Eco-friendly Water Reuse Project Helps Palestinian Farmers
Ahmad Fayyad’s land in northern West Bank was once arid and uncultivated, but now it’s coming to life. Glistening in the sun, a thin carpet of luscious green alfalfa has brought a ray of hope to Palestinian farmers like Ahmad and his family of 13.
His wife Nujood, 41, is the dynamo of the family. Every morning, she wakes up at dawn to kneed fresh dough to prepare breakfast. Then she cleans and takes care of all the household chores before heading out to look after the livestock. She milks the herd of 500 sheep, feeds them and makes sure they are healthy. The family relies on the herd for their milk and meat. Nujood has been the sheep’s primary caretaker since Ahmad and she married 23 years ago.
Ahmad learned animal rearing from his father, but his involvement in farming is relatively recent. Together with his family, he grows vegetables like spinach, cabbage, cauliflower and cucumbers. Watering is a huge challenge for them, even with a nearby well. Often they had to buy expensive tankered water to irrigate their crops. They also had to pay for pricey, imported fodder to feed their sheep.
Fayyad Family Moves Toward Self-Sufficiency
Now that Ahmed is part of ANERA’s Water Reuse Program, he doesn’t have to worry about buying water or fodder. Through the program, a newly formed cooperative oversees the distribution of treated wastewater to be used in irrigation. New infrastructure, training and the introduction of fodder crops helps farmers cultivate their land and maintain self-sufficiency.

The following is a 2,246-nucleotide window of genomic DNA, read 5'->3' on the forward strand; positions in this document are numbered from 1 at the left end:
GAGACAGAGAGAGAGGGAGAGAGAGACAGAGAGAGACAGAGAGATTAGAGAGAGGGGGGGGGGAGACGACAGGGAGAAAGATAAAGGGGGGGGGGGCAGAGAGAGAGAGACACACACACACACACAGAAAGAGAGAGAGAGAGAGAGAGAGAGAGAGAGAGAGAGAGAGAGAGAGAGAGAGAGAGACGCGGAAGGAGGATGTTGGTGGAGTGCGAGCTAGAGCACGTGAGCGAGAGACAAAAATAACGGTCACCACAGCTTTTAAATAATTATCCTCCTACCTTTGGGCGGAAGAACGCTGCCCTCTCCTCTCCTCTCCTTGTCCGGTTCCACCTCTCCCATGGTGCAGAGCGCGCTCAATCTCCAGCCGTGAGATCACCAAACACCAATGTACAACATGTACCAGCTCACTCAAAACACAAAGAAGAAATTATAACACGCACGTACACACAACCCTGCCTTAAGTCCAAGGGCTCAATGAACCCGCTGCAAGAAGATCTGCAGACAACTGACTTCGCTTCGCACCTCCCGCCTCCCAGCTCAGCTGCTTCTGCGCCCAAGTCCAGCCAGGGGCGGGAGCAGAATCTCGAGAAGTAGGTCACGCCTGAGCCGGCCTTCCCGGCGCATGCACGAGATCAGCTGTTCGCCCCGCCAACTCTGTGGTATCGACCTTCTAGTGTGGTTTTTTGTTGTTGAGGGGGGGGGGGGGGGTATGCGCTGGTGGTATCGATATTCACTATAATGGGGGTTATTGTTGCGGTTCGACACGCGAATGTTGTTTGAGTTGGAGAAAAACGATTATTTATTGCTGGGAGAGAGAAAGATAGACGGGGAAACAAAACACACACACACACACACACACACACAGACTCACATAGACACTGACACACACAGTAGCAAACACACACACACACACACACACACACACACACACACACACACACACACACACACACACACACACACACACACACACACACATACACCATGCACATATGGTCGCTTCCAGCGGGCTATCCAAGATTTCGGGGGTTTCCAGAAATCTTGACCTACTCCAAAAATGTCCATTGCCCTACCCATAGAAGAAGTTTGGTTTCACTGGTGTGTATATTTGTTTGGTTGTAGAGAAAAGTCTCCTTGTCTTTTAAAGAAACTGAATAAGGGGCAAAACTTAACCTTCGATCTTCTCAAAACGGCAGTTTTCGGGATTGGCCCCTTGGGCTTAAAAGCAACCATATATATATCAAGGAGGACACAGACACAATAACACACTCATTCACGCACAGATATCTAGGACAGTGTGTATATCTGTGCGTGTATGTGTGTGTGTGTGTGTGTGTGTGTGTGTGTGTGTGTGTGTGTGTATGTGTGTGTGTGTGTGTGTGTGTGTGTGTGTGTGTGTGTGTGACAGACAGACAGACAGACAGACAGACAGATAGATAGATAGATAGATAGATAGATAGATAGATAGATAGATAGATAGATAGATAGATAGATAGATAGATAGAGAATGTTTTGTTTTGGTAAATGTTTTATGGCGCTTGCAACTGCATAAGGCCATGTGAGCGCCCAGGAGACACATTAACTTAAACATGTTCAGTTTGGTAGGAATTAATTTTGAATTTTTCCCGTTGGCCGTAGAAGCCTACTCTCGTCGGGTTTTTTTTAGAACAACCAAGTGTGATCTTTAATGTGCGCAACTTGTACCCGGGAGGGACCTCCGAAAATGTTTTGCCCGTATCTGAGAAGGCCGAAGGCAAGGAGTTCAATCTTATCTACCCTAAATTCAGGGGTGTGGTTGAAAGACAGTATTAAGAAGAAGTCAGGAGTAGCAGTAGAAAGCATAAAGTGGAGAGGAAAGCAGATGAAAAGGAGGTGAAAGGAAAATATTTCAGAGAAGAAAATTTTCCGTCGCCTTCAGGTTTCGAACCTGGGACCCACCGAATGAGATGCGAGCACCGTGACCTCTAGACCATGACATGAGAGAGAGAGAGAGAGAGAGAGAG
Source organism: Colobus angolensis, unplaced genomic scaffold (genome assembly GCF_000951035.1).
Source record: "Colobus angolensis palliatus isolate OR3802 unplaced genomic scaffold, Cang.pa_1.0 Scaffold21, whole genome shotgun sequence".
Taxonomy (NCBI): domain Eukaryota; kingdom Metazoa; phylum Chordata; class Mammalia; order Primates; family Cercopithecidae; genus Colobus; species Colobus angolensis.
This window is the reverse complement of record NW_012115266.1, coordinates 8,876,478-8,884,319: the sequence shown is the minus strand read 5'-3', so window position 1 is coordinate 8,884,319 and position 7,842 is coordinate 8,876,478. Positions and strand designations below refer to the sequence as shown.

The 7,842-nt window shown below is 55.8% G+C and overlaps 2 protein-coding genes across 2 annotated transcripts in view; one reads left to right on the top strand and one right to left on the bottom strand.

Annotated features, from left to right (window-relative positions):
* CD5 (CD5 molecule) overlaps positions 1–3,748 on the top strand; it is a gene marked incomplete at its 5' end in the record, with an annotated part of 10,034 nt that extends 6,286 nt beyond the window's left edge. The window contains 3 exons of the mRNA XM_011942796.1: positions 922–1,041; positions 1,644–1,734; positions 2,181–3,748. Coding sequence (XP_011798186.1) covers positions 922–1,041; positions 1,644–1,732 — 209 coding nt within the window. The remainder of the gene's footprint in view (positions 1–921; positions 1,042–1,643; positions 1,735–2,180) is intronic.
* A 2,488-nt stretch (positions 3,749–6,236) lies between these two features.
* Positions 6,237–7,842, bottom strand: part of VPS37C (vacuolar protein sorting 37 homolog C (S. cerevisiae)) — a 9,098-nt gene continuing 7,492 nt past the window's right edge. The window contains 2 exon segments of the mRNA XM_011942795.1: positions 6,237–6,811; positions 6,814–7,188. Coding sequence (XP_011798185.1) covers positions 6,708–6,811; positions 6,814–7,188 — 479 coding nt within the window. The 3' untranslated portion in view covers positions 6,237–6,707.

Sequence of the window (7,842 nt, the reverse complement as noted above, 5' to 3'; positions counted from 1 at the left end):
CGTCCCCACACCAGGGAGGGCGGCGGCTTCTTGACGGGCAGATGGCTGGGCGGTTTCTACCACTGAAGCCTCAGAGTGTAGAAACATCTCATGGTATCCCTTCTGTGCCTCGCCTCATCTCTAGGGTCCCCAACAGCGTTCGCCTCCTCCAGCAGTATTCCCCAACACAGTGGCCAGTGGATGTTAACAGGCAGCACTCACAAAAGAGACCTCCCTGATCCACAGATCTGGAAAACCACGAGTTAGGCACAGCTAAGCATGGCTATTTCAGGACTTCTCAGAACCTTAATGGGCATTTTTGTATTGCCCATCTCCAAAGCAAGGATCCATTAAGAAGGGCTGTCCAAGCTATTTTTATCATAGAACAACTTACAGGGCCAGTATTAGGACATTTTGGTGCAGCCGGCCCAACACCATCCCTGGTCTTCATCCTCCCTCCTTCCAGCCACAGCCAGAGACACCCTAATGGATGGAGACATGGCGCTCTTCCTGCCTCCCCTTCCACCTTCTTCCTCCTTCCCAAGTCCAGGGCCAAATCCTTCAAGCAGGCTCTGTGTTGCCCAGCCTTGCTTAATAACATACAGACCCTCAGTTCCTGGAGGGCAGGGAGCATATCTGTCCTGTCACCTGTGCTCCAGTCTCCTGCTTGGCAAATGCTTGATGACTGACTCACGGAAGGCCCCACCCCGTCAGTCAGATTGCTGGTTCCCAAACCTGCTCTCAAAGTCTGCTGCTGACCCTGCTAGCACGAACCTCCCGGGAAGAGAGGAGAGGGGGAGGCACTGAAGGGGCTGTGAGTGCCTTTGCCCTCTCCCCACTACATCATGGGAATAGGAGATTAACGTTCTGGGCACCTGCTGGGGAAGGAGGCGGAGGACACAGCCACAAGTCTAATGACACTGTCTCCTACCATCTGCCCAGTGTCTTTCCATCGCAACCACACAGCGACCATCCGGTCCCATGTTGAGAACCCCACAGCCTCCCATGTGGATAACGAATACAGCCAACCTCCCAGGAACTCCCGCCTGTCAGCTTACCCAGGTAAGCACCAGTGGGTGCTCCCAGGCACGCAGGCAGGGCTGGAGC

“I recently planted around 66 dunums [16 acres] of alfalfa,” Ahmed says. “This crop will help us feed our entire herd all year without relying on imported fodder or paying for irrigation water.” He continues, “It is of excellent quality, and I am sure it will have a positive effect on our animal rearing business for years to come.”
In the Fayad family, everyone is engaged in keeping the farm running. Like Nujood, the girls help out with the livestock whenever they can, and the boys are often out in the fields with Ahmad. But education is a priority for the children. Ahmad and Nujood have proudly sent three of their oldest children to Al-Quds Open University to earn degrees.
With many mouths to feed and young minds to educate, Ahmad is happy with where this journey has taken him. He hopes that one day he can pass the tradition of Palestinian agriculture over to his children and grandchildren.